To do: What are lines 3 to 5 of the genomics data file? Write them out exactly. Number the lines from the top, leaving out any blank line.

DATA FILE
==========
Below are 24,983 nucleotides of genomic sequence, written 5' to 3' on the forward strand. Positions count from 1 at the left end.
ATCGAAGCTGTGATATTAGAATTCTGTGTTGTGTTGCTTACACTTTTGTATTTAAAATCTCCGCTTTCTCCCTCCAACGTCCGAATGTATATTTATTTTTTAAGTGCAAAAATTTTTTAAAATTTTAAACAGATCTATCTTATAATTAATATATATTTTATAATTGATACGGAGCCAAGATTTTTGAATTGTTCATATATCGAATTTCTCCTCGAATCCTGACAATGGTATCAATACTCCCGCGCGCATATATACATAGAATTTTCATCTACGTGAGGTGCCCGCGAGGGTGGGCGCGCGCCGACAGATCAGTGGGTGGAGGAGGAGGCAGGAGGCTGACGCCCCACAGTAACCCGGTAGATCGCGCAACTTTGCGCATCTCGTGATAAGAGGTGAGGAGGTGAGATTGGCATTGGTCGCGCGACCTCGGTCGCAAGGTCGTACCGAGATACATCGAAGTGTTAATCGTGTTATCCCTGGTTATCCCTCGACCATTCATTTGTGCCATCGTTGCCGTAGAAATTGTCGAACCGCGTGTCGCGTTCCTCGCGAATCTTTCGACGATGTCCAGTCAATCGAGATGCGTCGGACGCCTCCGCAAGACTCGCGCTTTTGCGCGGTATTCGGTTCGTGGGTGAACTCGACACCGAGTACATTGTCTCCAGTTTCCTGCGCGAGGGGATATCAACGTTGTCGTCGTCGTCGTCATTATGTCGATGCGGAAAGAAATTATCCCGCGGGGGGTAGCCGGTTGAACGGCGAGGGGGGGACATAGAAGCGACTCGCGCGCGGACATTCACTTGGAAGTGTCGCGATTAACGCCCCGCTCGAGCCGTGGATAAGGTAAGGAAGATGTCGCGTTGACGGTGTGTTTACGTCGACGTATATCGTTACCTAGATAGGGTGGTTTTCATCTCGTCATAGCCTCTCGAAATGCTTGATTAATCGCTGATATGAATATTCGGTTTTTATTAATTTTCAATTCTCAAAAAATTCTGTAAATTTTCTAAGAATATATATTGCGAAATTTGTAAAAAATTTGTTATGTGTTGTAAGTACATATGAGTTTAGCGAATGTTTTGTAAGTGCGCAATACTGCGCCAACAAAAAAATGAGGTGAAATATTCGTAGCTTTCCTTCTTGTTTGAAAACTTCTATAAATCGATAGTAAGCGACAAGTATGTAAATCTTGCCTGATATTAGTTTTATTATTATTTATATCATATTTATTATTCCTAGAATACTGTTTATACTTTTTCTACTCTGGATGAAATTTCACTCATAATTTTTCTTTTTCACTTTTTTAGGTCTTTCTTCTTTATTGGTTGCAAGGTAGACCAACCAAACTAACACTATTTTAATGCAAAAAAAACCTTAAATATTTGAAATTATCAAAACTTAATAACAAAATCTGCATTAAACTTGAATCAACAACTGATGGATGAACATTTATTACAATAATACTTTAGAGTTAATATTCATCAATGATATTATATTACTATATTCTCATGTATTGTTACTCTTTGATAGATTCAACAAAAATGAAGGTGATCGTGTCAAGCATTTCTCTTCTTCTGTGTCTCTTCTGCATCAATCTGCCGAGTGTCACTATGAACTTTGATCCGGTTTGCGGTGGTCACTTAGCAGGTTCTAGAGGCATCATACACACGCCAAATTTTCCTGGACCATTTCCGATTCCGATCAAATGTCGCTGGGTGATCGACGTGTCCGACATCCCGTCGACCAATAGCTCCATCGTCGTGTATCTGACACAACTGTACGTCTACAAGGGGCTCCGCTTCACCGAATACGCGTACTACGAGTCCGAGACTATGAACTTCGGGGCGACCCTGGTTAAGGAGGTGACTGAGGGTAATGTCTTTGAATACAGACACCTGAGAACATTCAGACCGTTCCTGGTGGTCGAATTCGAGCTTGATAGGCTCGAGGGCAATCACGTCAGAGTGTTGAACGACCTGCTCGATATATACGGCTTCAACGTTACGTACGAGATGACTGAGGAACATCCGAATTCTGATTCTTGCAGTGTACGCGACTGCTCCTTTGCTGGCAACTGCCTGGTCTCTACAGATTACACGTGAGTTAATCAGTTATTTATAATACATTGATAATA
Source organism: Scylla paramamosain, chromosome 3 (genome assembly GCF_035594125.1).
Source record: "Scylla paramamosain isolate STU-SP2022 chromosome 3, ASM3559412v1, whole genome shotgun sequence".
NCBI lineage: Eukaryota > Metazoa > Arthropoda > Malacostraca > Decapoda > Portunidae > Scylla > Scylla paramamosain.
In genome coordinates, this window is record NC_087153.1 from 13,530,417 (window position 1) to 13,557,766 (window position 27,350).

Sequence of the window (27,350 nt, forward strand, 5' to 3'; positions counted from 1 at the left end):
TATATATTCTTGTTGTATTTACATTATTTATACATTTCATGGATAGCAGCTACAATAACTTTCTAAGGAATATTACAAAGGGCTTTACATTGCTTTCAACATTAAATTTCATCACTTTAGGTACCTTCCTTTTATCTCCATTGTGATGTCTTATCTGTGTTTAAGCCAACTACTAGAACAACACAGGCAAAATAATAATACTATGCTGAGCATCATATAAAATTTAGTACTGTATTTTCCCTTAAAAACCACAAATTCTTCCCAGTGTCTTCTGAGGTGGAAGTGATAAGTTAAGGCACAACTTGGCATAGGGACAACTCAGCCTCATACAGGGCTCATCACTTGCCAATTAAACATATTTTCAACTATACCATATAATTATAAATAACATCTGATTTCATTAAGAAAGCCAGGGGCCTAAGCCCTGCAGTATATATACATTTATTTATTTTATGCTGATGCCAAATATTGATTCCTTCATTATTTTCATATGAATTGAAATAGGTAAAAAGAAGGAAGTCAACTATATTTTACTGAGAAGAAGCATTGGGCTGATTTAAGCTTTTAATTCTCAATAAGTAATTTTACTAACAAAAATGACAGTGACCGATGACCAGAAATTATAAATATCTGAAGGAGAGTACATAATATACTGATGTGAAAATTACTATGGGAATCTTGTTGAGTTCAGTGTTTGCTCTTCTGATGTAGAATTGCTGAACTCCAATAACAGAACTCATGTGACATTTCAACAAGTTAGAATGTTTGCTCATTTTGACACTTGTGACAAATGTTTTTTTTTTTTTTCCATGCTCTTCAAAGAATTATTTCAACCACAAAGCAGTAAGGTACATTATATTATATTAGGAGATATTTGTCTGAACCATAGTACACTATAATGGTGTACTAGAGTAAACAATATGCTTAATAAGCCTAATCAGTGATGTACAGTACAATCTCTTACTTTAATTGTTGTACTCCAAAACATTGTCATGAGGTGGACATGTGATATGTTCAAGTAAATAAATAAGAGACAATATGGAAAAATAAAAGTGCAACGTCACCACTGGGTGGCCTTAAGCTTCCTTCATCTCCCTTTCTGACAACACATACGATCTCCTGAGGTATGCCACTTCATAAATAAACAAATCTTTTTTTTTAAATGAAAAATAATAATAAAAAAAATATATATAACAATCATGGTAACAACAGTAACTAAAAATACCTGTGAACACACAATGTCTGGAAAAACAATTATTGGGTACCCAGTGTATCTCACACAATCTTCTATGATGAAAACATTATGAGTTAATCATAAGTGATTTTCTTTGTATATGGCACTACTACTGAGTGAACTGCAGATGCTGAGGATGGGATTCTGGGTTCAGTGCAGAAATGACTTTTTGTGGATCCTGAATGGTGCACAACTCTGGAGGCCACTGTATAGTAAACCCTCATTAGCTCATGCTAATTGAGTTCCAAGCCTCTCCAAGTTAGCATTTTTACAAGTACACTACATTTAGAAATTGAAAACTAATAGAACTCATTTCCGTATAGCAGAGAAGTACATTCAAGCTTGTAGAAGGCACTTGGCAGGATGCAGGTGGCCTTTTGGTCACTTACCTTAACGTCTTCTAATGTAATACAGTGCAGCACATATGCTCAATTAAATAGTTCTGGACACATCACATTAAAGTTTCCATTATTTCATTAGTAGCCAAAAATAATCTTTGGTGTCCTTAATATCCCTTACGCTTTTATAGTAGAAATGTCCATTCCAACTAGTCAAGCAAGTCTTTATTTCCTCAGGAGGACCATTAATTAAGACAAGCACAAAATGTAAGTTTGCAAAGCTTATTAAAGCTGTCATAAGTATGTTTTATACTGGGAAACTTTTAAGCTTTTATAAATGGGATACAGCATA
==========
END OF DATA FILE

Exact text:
Source organism: Scylla paramamosain, chromosome 3 (genome assembly GCF_035594125.1).
Source record: "Scylla paramamosain isolate STU-SP2022 chromosome 3, ASM3559412v1, whole genome shotgun sequence".
NCBI lineage: Eukaryota > Metazoa > Arthropoda > Malacostraca > Decapoda > Portunidae > Scylla > Scylla paramamosain.